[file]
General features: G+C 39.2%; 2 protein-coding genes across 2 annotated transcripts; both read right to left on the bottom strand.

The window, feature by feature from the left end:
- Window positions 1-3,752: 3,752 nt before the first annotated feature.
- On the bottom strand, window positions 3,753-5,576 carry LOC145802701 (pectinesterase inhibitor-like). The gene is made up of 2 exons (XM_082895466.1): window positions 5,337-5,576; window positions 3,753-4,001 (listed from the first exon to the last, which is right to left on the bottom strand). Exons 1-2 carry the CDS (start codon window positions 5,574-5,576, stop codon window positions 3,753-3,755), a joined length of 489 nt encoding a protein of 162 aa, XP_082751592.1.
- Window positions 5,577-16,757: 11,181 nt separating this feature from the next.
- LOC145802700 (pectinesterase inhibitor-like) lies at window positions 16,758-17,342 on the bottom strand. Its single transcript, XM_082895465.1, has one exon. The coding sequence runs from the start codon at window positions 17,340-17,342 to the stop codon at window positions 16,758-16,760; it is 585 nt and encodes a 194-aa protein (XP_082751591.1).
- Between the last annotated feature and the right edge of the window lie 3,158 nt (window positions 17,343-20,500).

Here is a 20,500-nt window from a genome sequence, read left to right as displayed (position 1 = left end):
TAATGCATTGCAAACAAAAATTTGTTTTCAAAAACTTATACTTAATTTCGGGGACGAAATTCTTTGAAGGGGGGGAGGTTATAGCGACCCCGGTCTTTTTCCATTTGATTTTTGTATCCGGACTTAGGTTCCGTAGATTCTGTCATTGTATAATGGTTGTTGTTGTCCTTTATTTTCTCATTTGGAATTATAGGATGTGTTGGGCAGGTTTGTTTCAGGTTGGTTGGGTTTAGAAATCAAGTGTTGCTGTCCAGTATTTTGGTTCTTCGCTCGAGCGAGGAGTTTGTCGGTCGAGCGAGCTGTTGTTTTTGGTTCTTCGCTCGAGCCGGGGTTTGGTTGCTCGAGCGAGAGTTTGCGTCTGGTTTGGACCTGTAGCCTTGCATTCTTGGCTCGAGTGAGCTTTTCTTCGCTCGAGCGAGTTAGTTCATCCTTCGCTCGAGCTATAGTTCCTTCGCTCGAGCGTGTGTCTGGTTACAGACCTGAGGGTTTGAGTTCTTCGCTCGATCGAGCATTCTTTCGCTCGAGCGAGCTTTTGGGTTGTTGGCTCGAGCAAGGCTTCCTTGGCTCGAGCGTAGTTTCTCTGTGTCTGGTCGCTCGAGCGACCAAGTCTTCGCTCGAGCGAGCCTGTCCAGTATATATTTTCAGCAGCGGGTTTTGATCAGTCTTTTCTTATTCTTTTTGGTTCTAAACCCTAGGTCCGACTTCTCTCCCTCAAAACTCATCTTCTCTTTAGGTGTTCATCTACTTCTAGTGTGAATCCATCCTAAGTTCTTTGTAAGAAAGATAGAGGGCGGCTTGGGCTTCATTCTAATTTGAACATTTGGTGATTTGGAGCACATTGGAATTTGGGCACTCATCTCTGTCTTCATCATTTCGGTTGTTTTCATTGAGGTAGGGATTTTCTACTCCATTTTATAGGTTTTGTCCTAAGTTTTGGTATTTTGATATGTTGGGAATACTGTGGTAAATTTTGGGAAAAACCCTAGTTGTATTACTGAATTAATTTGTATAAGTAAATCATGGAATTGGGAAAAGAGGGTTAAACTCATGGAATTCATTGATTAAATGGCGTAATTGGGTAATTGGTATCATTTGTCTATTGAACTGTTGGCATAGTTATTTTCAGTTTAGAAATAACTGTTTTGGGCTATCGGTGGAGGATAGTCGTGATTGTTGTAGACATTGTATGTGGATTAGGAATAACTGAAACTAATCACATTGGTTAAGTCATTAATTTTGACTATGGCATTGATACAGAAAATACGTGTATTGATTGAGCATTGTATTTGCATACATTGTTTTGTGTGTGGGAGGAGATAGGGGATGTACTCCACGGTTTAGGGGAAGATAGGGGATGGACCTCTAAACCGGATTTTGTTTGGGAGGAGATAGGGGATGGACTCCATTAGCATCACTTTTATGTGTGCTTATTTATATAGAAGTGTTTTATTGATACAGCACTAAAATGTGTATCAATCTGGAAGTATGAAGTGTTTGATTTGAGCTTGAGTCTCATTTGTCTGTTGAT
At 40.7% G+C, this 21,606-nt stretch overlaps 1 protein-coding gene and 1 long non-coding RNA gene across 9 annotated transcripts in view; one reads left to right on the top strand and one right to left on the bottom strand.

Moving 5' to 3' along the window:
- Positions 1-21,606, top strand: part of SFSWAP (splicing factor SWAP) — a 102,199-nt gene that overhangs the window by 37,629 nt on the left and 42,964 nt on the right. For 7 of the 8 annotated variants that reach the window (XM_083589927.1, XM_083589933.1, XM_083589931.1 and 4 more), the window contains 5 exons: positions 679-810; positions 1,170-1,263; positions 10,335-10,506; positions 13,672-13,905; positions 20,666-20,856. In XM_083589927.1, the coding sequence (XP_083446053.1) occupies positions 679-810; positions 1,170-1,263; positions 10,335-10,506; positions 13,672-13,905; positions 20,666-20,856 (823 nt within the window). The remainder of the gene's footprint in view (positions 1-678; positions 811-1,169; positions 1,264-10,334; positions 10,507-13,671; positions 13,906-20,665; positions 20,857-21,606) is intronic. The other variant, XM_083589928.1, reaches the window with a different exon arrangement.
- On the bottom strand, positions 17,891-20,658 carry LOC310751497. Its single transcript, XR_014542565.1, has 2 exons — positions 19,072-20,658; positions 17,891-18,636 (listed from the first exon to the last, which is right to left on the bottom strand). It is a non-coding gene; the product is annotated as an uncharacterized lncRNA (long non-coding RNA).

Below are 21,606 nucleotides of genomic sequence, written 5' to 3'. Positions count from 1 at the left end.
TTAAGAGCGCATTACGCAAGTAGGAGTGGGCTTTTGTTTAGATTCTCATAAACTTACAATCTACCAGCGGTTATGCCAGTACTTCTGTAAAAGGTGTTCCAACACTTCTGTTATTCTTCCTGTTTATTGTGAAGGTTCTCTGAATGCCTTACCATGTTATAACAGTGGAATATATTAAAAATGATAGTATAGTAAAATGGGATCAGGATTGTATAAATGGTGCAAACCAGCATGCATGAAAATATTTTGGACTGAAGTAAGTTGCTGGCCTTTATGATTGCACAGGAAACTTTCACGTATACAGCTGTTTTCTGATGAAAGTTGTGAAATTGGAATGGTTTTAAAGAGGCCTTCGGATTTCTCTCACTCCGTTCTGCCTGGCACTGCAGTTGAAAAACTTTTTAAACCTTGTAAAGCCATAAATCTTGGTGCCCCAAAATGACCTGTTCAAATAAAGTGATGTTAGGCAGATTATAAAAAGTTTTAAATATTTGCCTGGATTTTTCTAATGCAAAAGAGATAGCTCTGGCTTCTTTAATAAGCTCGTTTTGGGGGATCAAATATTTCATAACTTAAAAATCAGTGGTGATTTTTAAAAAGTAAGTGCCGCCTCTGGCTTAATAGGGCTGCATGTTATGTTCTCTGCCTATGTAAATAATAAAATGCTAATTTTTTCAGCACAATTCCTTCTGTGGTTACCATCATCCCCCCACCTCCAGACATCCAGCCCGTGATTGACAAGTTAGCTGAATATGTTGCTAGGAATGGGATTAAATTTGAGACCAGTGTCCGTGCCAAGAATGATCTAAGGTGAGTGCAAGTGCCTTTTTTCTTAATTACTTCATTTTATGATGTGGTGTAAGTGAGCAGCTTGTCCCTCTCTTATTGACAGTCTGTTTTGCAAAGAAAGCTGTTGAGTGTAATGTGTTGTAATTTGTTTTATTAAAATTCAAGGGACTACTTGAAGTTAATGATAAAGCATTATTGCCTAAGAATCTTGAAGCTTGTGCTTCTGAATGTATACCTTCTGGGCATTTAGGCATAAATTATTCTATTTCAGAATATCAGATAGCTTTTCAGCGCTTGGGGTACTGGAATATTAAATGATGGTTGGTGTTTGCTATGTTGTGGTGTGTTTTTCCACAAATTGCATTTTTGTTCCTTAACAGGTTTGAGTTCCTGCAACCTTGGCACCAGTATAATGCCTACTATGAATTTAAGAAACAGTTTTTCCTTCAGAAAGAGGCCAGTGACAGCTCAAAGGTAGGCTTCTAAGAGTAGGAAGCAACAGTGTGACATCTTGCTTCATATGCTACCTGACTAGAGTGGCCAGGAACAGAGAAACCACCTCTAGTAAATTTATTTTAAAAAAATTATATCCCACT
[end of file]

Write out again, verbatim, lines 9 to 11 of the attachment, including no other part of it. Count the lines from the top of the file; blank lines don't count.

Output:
TAATGCATTGCAAACAAAAATTTGTTTTCAAAAACTTATACTTAATTTCGGGGACGAAATTCTTTGAAGGGGGGGAGGTTATAGCGACCCCGGTCTTTTTCCATTTGATTTTTGTATCCGGACTTAGGTTCCGTAGATTCTGTCATTGTATAATGGTTGTTGTTGTCCTTTATTTTCTCATTTGGAATTATAGGATGTGTTGGGCAGGTTTGTTTCAGGTTGGTTGGGTTTAGAAATCAAGTGTTGCTGTCCAGTATTTTGGTTCTTCGCTCGAGCGAGGAGTTTGTCGGTCGAGCGAGCTGTTGTTTTTGGTTCTTCGCTCGAGCCGGGGTTTGGTTGCTCGAGCGAGAGTTTGCGTCTGGTTTGGACCTGTAGCCTTGCATTCTTGGCTCGAGTGAGCTTTTCTTCGCTCGAGCGAGTTAGTTCATCCTTCGCTCGAGCTATAGTTCCTTCGCTCGAGCGTGTGTCTGGTTACAGACCTGAGGGTTTGAGTTCTTCGCTCGATCGAGCATTCTTTCGCTCGAGCGAGCTTTTGGGTTGTTGGCTCGAGCAAGGCTTCCTTGGCTCGAGCGTAGTTTCTCTGTGTCTGGTCGCTCGAGCGACCAAGTCTTCGCTCGAGCGAGCCTGTCCAGTATATATTTTCAGCAGCGGGTTTTGATCAGTCTTTTCTTATTCTTTTTGGTTCTAAACCCTAGGTCCGACTTCTCTCCCTCAAAACTCATCTTCTCTTTAGGTGTTCATCTACTTCTAGTGTGAATCCATCCTAAGTTCTTTGTAAGAAAGATAGAGGGCGGCTTGGGCTTCATTCTAATTTGAACATTTGGTGATTTGGAGCACATTGGAATTTGGGCACTCATCTCTGTCTTCATCATTTCGGTTGTTTTCATTGAGGTAGGGATTTTCTACTCCATTTTATAGGTTTTGTCCTAAGTTTTGGTATTTTGATATGTTGGGAATACTGTGGTAAATTTTGGGAAAAACCCTAGTTGTATTACTGAATTAATTTGTATAAGTAAATCATGGAATTGGGAAAAGAGGGTTAAACTCATGGAATTCATTGATTAAATGGCGTAATTGGGTAATTGGTATCATTTGTCTATTGAACTGTTGGCATAGTTATTTTCAGTTTAGAAATAACTGTTTTGGGCTATCGGTGGAGGATAGTCGTGATTGTTGTAGACATTGTATGTGGATTAGGAATAACTGAAACTAATCACATTGGTTAAGTCATTAATTTTGACTATGGCATTGATACAGAAAATACGTGTATTGATTGAGCATTGTATTTGCATACATTGTTTTGTGTGTGGGAGGAGATAGGGGATGTACTCCACGGTTTAGGGGAAGATAGGGGATGGACCTCTAAACCGGATTTTGTTTGGGAGGAGATAGGGGATGGACTCCATTAGCATCACTTTTATGTGTGCTTATTTATATAGAAGTGTTTTATTGATACAGCACTAAAATGTGTATCAATCTGGAAGTATGAAGTGTTTGATTTGAGCTTGAGTCTCATTTGTCTGTTGAT
At 40.7% G+C, this 21,606-nt stretch overlaps 1 protein-coding gene and 1 long non-coding RNA gene across 9 annotated transcripts in view; one reads left to right on the top strand and one right to left on the bottom strand.

Moving 5' to 3' along the window: